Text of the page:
- Your degree of personal fit in a job depends on your chances of excelling in the job, if you work at it. Personal fit is even more important than most people think, because it increases your impact, job satisfaction and career capital.
- Research shows that it’s really hard to work out what you’re going to be good at ahead of time, especially through self-reflection.
- Instead, go investigate. After an initial cut-down of your options, learn more and then try them out.
I think that that's great advice, and has been really helpful for me. There are some things I thought I'd like/be good at but wasn't, and vice versa. And there are many things I hadn't even considered but turned out to like and be good at.
Unfortunately, it seems like it's common for people to round off what 80k said to "Personal fit and passion don't matter", even thought they explicitly argue against that. (80k's 2014-2015 review does say that they think they previously hadn't emphasised personal fit enough; perhaps this common misinterpretation can be traced back to ripple effects from 80k's early messaging?)
Of course, it's still necessary to figure out precisely how important personal fit and interest are relative to other things, and so it's still possible and reasonable for someone to "emphasise personal fit and interest significantly more than 80k does, when giving career advice". But I'm pretty confident that 80k would already agree, for example, that "passion about a field is a very important component of doing world-class research in it".Replies from: Benjamin_Todd, MichaelA
↑ comment by Benjamin_Todd ·
2021-01-18T13:50:48.032Z · EA(p) · GW(p)
What Michael says is closer to the message we're trying to get across, which I might summarise as:
- Don't immediately rule out an area just because you're not currently interested in it, because you can develop new interests and become motivated if other conditions are present.
- Personal fit is really important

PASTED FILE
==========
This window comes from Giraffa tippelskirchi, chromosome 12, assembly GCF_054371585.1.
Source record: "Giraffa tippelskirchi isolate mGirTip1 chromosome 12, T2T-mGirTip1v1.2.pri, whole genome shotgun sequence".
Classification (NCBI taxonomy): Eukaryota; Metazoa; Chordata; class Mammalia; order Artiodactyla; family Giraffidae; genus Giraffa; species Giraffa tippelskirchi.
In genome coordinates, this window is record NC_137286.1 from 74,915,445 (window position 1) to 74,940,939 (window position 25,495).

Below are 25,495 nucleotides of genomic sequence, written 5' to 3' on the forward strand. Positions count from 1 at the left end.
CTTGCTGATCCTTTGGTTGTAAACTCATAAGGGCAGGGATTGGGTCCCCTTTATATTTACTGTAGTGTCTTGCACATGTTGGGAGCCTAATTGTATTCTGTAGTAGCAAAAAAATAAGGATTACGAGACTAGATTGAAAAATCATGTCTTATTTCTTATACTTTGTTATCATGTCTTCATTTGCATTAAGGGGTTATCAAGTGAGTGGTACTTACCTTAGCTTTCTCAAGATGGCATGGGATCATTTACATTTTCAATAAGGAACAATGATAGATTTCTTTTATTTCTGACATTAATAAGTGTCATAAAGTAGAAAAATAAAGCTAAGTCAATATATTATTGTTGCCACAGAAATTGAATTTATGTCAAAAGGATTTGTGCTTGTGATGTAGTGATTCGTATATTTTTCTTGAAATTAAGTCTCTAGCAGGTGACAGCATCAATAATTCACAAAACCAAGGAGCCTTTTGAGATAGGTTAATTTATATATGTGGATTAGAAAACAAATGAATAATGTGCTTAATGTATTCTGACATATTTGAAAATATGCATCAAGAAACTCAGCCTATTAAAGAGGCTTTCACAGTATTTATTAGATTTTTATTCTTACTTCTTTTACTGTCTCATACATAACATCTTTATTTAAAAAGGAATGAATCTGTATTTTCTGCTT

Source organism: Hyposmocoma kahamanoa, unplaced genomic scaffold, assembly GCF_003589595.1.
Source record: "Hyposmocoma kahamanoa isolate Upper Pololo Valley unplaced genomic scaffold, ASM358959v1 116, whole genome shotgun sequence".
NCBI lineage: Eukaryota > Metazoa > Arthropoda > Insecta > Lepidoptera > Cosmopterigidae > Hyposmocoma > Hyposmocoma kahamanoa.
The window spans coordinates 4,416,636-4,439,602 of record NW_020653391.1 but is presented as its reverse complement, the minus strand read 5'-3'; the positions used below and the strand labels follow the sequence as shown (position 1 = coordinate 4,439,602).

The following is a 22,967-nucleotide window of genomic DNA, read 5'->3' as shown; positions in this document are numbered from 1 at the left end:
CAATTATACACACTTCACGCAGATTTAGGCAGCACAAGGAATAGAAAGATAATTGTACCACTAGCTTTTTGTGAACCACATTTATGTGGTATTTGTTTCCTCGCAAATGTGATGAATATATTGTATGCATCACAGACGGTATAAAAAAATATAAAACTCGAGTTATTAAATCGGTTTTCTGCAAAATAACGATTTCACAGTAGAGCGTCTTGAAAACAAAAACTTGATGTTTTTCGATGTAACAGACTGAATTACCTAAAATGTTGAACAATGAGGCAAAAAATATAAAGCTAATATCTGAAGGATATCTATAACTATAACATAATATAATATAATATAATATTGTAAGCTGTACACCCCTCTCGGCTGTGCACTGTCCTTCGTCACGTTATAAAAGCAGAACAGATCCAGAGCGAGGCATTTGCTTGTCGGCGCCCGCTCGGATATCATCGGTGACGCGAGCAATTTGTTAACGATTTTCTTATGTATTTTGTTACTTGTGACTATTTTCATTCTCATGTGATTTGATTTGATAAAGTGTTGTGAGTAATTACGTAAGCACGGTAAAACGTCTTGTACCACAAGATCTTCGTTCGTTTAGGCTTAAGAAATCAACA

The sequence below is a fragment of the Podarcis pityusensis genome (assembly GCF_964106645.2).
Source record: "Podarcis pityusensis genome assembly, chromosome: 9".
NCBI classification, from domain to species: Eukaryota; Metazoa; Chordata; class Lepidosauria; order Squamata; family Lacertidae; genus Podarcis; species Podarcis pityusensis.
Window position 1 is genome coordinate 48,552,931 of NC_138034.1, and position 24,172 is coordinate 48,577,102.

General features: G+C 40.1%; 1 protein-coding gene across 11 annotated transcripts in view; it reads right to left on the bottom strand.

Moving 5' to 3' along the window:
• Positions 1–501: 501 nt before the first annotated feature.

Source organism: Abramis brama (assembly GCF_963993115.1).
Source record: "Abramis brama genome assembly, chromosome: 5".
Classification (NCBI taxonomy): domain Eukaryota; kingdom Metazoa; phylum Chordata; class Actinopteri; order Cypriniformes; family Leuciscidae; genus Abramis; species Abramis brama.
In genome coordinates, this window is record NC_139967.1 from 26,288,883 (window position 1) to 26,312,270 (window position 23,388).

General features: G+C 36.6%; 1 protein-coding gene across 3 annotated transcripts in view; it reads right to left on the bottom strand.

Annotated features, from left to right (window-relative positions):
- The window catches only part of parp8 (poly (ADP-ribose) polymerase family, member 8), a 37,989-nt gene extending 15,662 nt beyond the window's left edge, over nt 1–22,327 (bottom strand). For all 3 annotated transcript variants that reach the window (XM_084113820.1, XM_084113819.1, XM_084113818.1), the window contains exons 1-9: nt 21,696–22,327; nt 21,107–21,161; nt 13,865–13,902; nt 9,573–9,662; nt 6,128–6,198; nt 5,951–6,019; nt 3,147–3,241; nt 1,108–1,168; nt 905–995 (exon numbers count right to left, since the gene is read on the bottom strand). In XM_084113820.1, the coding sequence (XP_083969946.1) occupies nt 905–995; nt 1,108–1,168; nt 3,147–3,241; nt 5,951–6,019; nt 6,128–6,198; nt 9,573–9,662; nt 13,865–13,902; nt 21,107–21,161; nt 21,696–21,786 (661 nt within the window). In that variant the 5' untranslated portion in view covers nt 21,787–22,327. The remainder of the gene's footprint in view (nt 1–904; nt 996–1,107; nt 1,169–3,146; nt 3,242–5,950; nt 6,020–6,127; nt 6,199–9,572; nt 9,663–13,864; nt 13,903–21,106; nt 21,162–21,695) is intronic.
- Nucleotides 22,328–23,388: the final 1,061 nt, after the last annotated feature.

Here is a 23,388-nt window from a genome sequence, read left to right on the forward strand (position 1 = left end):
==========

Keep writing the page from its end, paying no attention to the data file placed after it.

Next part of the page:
- When predicting your fit in an area, lots of factors are relevant (including interest & motivation in the path).
- It's hard to predict fit - be prepared to try several areas and refine your hypotheses over time.
We no longer mention 'don't follow your passion' prominently in our intro materials.
I think our pre-2015 materials didn't emphasise fit enough.
The message is a bit complicated, but hopefully we're doing better today. I'm also planning to make personal fit more prominent on the key ideas page and also give more practical advice on how to assess it for further emphasis.
↑ comment by MichaelA ·
2021-01-18T02:25:27.043Z · EA(p) · GW(p)
A related matter: I get the impression from the section "2. I should have prioritised personal fit more" that you (Richard) think it would've been better if you'd skipped trying out engineering-style roles and gone straight into philosophy-style roles. Do you indeed think that?
It seems plausible that going in an engineering direction for a couple years first was a good move ex ante, because you already knew you were a fit for philosophy but didn't know whether you were a fit for things more along the lines of engineering? So maybe it was worth checking whether something else was an even better fit for you, or whether something else was a good enough fit that your comparative advantage (including your interest as a factor) would be things that somehow draw on both skillsets to a substantial degree?
I.e., even if ex post it appears that "exploiting" in the philosophy path is the best move, perhaps, ex ante, it was worth some exploration first?
(Of course, I don't know the details of your career, plans, or your own knowledge several years ago of your skills and interests. And even if the answers to the above questions are basically "yes", it's still plausible that it would've been better to explore for less time, or in a way more consciously focused on exploration value - which might've entailed different roles or a different approach.)Replies from: None, richard_ngo
↑ comment by [deleted] ·
2021-01-18T15:20:56.029Z · EA(p) · GW(p)
I've had a related experience. I did an economics PhD, and I started with a speculative, exploratory intent: I meant to use that time to figure out whether I was a good fit for a career in academic economics research. It turned out I was not a good fit, and the experience was miserable. I hadn't minded taking classes or working as a research assistant for other people, but I disliked the speculative and open-ended nature of leading my own research projects. Once I realized that, I graduated as fast as I could. Now I'm much happier as a tech industry economist and data scientist.